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(NEWSER) – As Amanda Knox's new book hits the shelves, she's speaking to the media about the saga that saw her convicted of roommate Meredith Kercher's murder in Italy. Amid media scrutiny in the courtroom, "for all intents and purposes, I was a murderer—whether I was or not,” she tells Diane Sawyer at ABC News. "And I had to live with the idea that that would be my life." Her entire history was in the spotlight, she says, including every online post and every romance.

"I’d like to be reconsidered as a person," she says in the interview, which airs tonight. "What happened to me was surreal, but it could’ve happened to anyone." Meanwhile, she spoke to USA Today about the book, Waiting to Be Heard. "I really, really want this to not be just about what happened to me, but about what one can do in a bad place," she says. As for Kercher's family: "The ideal situation in my mind is that they could show me Meredith's grave. Because it was like, I wasn't allowed to grieve." But "if that never happens, then that's OK. Because ultimately it's about them."


 
 
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Everett Dutschke stands in the street near his home in Tupelo, Miss., and waits for the FBI to arrive and search his home. (AP Photo/Northeast Mississippi Daily Journal, Thomas Wells, File)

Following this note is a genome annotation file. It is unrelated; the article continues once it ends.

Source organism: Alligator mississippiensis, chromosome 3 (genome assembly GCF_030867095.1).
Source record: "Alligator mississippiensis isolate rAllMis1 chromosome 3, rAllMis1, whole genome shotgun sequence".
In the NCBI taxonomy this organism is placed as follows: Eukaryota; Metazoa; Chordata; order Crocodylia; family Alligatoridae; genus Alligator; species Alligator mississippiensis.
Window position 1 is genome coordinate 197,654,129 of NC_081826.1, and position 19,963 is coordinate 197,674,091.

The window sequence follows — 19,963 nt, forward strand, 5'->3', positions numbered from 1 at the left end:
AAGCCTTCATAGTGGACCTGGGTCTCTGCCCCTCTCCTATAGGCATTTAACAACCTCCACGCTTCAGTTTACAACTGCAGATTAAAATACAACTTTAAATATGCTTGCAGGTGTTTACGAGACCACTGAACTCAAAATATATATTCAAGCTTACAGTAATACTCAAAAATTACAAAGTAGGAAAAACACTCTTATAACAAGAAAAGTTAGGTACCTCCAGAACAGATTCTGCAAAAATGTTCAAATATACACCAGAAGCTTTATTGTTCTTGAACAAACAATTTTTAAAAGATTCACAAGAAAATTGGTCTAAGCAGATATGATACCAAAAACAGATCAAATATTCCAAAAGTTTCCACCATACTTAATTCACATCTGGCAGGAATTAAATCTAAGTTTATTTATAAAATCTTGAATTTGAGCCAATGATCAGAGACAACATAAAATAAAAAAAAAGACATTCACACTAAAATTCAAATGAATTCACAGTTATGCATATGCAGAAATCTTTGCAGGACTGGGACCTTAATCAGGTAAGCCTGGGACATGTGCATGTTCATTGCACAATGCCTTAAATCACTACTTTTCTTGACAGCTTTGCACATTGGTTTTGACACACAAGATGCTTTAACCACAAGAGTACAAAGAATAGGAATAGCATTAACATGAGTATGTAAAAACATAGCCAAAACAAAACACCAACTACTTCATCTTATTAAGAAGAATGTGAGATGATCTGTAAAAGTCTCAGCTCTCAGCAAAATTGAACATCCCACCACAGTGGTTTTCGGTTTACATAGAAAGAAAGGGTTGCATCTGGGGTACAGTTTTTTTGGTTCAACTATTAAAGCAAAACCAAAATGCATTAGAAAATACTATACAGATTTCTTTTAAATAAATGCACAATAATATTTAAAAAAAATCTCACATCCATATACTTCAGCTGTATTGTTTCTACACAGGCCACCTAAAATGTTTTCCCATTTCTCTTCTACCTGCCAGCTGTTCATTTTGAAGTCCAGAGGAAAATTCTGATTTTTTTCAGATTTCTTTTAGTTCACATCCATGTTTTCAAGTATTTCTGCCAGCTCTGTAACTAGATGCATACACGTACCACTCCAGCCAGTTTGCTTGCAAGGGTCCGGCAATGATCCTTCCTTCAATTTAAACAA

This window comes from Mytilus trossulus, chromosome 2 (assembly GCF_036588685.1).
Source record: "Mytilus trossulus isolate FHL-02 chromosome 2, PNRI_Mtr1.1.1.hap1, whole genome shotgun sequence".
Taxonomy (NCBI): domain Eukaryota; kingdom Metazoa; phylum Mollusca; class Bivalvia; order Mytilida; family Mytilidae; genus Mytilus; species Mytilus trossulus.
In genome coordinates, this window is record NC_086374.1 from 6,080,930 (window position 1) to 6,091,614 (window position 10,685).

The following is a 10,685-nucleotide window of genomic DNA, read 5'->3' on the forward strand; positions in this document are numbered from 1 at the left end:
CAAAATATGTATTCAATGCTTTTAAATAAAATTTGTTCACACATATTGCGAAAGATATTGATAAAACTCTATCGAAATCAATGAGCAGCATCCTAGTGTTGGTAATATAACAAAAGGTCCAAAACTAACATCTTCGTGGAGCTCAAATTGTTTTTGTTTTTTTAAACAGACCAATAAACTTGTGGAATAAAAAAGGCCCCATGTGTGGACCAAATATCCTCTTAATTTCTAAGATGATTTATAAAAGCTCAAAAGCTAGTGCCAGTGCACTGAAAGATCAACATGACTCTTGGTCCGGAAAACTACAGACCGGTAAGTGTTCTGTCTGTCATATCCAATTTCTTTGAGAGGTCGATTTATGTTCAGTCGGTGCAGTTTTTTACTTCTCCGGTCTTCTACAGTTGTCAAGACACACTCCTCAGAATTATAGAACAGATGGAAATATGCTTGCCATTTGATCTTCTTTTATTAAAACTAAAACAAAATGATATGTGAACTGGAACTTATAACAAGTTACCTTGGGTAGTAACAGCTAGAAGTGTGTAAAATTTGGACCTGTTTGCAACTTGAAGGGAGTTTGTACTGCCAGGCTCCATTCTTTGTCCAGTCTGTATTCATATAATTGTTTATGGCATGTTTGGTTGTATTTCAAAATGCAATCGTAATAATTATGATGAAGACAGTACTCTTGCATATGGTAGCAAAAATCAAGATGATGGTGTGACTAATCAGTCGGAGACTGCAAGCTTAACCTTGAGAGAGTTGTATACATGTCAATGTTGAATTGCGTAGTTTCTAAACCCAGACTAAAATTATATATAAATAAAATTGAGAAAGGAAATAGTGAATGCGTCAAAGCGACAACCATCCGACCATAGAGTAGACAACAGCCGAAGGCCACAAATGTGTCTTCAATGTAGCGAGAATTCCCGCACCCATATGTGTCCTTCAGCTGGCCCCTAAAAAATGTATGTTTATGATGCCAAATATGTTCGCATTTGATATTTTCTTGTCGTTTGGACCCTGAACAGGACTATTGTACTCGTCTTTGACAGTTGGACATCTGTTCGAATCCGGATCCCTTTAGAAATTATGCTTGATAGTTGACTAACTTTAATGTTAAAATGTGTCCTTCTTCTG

(NEWSER) – The case against the new ricin suspect is looking a lot stronger than the one against the old suspect. An FBI affidavit says investigators found traces of ricin at the martial arts studio once owned by James Everett Dutschke, along with traces on a dust mask tossed in a nearby trash can, reports AP. Dutschke also bought a key ingredient in the poison, castor beans, over the Internet, says the filing. The Tupelo man is accused of sending tainted letters to President Obama, Sen. Roger Wicker, and a local judge, and the 41-year-old faces life in prison if convicted.








 
 
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NBA center Jason Collins has become the first male U.S. athlete in a major professional sport to come out as gay.

The 34-year-old, a free agent who has played with the Washington Wizards and the Boston Celtics this past season, tells Sports Illustrated:

"I didn't set out to be the first openly gay athlete playing in a major American team sport. But since I am, I'm happy to start the conversation. I wish I wasn't the kid in the classroom raising his hand and saying, 'I'm different.' If I had my way, someone else would have already done this. Nobody has, which is why I'm raising my hand."Collins continues, "When I was younger I dated women. I even got engaged. I thought I had to live a certain way. I thought I needed to marry a woman and raise kids with her. I kept telling myself the sky was red, but I always knew it was blue."

As to why he opted to address his sexuality now, Collins says that he was partly inspired by the Boston Marathon bombings, adding that "it takes an enormous amount of energy to guard such a big secret."